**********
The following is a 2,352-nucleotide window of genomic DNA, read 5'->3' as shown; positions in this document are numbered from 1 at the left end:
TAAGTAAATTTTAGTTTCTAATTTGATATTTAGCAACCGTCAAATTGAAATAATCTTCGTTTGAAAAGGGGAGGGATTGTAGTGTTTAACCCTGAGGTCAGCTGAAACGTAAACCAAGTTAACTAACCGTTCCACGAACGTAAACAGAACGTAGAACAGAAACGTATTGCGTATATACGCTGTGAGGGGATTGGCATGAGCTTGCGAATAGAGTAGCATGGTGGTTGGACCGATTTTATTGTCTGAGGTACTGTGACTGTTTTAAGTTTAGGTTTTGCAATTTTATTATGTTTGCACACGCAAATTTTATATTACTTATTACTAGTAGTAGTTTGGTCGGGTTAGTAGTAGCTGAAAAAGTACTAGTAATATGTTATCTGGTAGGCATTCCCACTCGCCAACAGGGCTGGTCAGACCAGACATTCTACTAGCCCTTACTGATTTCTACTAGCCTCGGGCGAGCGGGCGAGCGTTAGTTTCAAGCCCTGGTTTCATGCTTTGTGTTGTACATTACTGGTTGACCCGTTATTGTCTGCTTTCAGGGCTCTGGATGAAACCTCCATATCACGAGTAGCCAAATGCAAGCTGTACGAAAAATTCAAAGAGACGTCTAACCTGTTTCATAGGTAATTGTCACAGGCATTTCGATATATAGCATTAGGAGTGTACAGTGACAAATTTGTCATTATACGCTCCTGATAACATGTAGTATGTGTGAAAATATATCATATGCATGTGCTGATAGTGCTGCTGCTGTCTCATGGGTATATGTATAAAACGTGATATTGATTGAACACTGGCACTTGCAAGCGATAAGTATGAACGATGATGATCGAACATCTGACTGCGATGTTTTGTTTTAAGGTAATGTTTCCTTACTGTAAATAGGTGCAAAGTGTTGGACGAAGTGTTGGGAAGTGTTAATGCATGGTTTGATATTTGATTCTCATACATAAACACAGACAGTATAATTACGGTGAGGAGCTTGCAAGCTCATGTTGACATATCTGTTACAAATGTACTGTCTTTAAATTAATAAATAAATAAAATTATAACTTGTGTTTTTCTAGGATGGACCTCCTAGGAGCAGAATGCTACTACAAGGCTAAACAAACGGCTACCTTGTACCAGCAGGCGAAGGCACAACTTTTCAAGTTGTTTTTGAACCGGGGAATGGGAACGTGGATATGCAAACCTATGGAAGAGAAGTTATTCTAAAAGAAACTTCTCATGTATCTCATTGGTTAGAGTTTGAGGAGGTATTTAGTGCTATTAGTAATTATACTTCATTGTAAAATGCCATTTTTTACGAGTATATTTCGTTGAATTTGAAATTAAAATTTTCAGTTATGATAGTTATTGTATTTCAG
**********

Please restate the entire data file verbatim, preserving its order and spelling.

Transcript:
The following is a 2,352-nucleotide window of genomic DNA, read 5'->3' as shown; positions in this document are numbered from 1 at the left end:
TAAGTAAATTTTAGTTTCTAATTTGATATTTAGCAACCGTCAAATTGAAATAATCTTCGTTTGAAAAGGGGAGGGATTGTAGTGTTTAACCCTGAGGTCAGCTGAAACGTAAACCAAGTTAACTAACCGTTCCACGAACGTAAACAGAACGTAGAACAGAAACGTATTGCGTATATACGCTGTGAGGGGATTGGCATGAGCTTGCGAATAGAGTAGCATGGTGGTTGGACCGATTTTATTGTCTGAGGTACTGTGACTGTTTTAAGTTTAGGTTTTGCAATTTTATTATGTTTGCACACGCAAATTTTATATTACTTATTACTAGTAGTAGTTTGGTCGGGTTAGTAGTAGCTGAAAAAGTACTAGTAATATGTTATCTGGTAGGCATTCCCACTCGCCAACAGGGCTGGTCAGACCAGACATTCTACTAGCCCTTACTGATTTCTACTAGCCTCGGGCGAGCGGGCGAGCGTTAGTTTCAAGCCCTGGTTTCATGCTTTGTGTTGTACATTACTGGTTGACCCGTTATTGTCTGCTTTCAGGGCTCTGGATGAAACCTCCATATCACGAGTAGCCAAATGCAAGCTGTACGAAAAATTCAAAGAGACGTCTAACCTGTTTCATAGGTAATTGTCACAGGCATTTCGATATATAGCATTAGGAGTGTACAGTGACAAATTTGTCATTATACGCTCCTGATAACATGTAGTATGTGTGAAAATATATCATATGCATGTGCTGATAGTGCTGCTGCTGTCTCATGGGTATATGTATAAAACGTGATATTGATTGAACACTGGCACTTGCAAGCGATAAGTATGAACGATGATGATCGAACATCTGACTGCGATGTTTTGTTTTAAGGTAATGTTTCCTTACTGTAAATAGGTGCAAAGTGTTGGACGAAGTGTTGGGAAGTGTTAATGCATGGTTTGATATTTGATTCTCATACATAAACACAGACAGTATAATTACGGTGAGGAGCTTGCAAGCTCATGTTGACATATCTGTTACAAATGTACTGTCTTTAAATTAATAAATAAATAAAATTATAACTTGTGTTTTTCTAGGATGGACCTCCTAGGAGCAGAATGCTACTACAAGGCTAAACAAACGGCTACCTTGTACCAGCAGGCGAAGGCACAACTTTTCAAGTTGTTTTTGAACCGGGGAATGGGAACGTGGATATGCAAACCTATGGAAGAGAAGTTATTCTAAAAGAAACTTCTCATGTATCTCATTGGTTAGAGTTTGAGGAGGTATTTAGTGCTATTAGTAATTATACTTCATTGTAAAATGCCATTTTTTACGAGTATATTTCGTTGAATTTGAAATTAAAATTTTCAGTTATGATAGTTATTGTATTTCAG